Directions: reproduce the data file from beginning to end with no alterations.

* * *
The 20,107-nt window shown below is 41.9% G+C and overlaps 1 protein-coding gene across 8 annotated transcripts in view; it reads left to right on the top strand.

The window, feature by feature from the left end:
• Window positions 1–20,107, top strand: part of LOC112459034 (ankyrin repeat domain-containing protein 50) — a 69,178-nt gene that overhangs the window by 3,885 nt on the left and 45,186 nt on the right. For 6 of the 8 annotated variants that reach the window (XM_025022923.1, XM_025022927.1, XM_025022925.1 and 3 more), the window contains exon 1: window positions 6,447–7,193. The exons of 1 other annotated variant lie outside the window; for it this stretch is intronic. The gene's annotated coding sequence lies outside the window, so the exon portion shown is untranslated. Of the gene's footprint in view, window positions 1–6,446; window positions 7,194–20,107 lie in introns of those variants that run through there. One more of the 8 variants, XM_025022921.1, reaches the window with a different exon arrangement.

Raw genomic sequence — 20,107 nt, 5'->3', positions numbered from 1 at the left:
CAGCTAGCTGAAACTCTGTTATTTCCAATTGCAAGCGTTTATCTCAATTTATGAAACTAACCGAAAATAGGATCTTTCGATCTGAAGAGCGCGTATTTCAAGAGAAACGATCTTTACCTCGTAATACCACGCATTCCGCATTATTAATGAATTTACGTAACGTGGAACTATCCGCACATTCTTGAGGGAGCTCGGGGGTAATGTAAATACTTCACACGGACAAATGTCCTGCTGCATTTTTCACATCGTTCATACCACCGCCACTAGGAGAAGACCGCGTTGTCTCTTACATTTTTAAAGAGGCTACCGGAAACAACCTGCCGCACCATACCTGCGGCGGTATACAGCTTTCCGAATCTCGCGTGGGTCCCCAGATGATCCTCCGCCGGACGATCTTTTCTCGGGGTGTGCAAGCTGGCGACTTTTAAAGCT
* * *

The 20,107-nt window shown below is 41.9% G+C and overlaps 1 protein-coding gene across 8 annotated transcripts in view; it reads left to right on the top strand.

The window, feature by feature from the left end:
• Window positions 1–20,107, top strand: part of LOC112459034 (ankyrin repeat domain-containing protein 50) — a 69,178-nt gene that overhangs the window by 3,885 nt on the left and 45,186 nt on the right. For 6 of the 8 annotated variants that reach the window (XM_025022923.1, XM_025022927.1, XM_025022925.1 and 3 more), the window contains exon 1: window positions 6,447–7,193. The exons of 1 other annotated variant lie outside the window; for it this stretch is intronic. The gene's annotated coding sequence lies outside the window, so the exon portion shown is untranslated. Of the gene's footprint in view, window positions 1–6,446; window positions 7,194–20,107 lie in introns of those variants that run through there. One more of the 8 variants, XM_025022921.1, reaches the window with a different exon arrangement.

Raw genomic sequence — 20,107 nt, 5'->3', positions numbered from 1 at the left:
CAGCTAGCTGAAACTCTGTTATTTCCAATTGCAAGCGTTTATCTCAATTTATGAAACTAACCGAAAATAGGATCTTTCGATCTGAAGAGCGCGTATTTCAAGAGAAACGATCTTTACCTCGTAATACCACGCATTCCGCATTATTAATGAATTTACGTAACGTGGAACTATCCGCACATTCTTGAGGGAGCTCGGGGGTAATGTAAATACTTCACACGGACAAATGTCCTGCTGCATTTTTCACATCGTTCATACCACCGCCACTAGGAGAAGACCGCGTTGTCTCTTACATTTTTAAAGAGGCTACCGGAAACAACCTGCCGCACCATACCTGCGGCGGTATACAGCTTTCCGAATCTCGCGTGGGTCCCCAGATGATCCTCCGCCGGACGATCTTTTCTCGGGGTGTGCAAGCTGGCGACTTTTAAAGCT